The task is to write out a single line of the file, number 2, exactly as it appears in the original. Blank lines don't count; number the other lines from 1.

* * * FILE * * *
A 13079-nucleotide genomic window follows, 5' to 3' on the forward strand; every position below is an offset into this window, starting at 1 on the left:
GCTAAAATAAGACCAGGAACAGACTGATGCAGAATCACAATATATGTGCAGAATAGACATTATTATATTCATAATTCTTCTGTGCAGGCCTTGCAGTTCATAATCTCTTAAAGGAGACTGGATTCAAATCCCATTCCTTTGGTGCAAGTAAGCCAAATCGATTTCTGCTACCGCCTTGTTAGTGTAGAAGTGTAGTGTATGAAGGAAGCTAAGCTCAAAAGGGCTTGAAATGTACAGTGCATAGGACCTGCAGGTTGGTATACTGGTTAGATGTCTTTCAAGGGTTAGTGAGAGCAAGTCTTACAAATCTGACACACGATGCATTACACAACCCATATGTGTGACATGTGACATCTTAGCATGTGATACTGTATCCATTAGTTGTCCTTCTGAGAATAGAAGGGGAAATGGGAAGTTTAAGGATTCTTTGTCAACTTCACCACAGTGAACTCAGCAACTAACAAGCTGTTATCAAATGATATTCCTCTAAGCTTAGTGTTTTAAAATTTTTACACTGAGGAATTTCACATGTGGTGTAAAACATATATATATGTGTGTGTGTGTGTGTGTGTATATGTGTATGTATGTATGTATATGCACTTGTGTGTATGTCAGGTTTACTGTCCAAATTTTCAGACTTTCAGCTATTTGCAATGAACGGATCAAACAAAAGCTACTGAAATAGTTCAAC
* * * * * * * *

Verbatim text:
GCTAAAATAAGACCAGGAACAGACTGATGCAGAATCACAATATATGTGCAGAATAGACATTATTATATTCATAATTCTTCTGTGCAGGCCTTGCAGTTCATAATCTCTTAAAGGAGACTGGATTCAAATCCCATTCCTTTGGTGCAAGTAAGCCAAATCGATTTCTGCTACCGCCTTGTTAGTGTAGAAGTGTAGTGTATGAAGGAAGCTAAGCTCAAAAGGGCTTGAAATGTACAGTGCATAGGACCTGCAGGTTGGTATACTGGTTAGATGTCTTTCAAGGGTTAGTGAGAGCAAGTCTTACAAATCTGACACACGATGCATTACACAACCCATATGTGTGACATGTGACATCTTAGCATGTGATACTGTATCCATTAGTTGTCCTTCTGAGAATAGAAGGGGAAATGGGAAGTTTAAGGATTCTTTGTCAACTTCACCACAGTGAACTCAGCAACTAACAAGCTGTTATCAAATGATATTCCTCTAAGCTTAGTGTTTTAAAATTTTTACACTGAGGAATTTCACATGTGGTGTAAAACATATATATATGTGTGTGTGTGTGTGTGTGTATATGTGTATGTATGTATGTATATGCACTTGTGTGTATGTCAGGTTTACTGTCCAAATTTTCAGACTTTCAGCTATTTGCAATGAACGGATCAAACAAAAGCTACTGAAATAGTTCAAC